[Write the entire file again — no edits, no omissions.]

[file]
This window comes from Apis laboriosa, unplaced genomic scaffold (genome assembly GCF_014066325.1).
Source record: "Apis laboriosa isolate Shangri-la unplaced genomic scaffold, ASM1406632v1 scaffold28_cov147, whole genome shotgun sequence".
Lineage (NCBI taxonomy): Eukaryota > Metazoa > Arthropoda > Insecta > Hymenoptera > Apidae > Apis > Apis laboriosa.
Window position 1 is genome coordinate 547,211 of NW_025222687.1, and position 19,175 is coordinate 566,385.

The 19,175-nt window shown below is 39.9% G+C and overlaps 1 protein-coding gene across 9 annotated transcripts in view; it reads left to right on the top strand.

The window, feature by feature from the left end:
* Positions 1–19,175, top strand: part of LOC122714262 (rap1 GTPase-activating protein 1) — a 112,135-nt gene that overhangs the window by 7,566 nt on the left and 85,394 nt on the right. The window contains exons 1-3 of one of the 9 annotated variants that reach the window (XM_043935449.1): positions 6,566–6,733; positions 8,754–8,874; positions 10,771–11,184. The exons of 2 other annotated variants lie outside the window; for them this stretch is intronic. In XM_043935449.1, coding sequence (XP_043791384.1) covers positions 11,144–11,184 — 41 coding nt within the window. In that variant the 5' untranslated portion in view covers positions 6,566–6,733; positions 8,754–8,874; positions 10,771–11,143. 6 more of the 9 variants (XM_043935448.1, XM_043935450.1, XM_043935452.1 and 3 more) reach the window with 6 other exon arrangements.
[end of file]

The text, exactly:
This window comes from Apis laboriosa, unplaced genomic scaffold (genome assembly GCF_014066325.1).
Source record: "Apis laboriosa isolate Shangri-la unplaced genomic scaffold, ASM1406632v1 scaffold28_cov147, whole genome shotgun sequence".
Lineage (NCBI taxonomy): Eukaryota > Metazoa > Arthropoda > Insecta > Hymenoptera > Apidae > Apis > Apis laboriosa.
Window position 1 is genome coordinate 547,211 of NW_025222687.1, and position 19,175 is coordinate 566,385.

The 19,175-nt window shown below is 39.9% G+C and overlaps 1 protein-coding gene across 9 annotated transcripts in view; it reads left to right on the top strand.

The window, feature by feature from the left end:
* Positions 1–19,175, top strand: part of LOC122714262 (rap1 GTPase-activating protein 1) — a 112,135-nt gene that overhangs the window by 7,566 nt on the left and 85,394 nt on the right. The window contains exons 1-3 of one of the 9 annotated variants that reach the window (XM_043935449.1): positions 6,566–6,733; positions 8,754–8,874; positions 10,771–11,184. The exons of 2 other annotated variants lie outside the window; for them this stretch is intronic. In XM_043935449.1, coding sequence (XP_043791384.1) covers positions 11,144–11,184 — 41 coding nt within the window. In that variant the 5' untranslated portion in view covers positions 6,566–6,733; positions 8,754–8,874; positions 10,771–11,143. 6 more of the 9 variants (XM_043935448.1, XM_043935450.1, XM_043935452.1 and 3 more) reach the window with 6 other exon arrangements.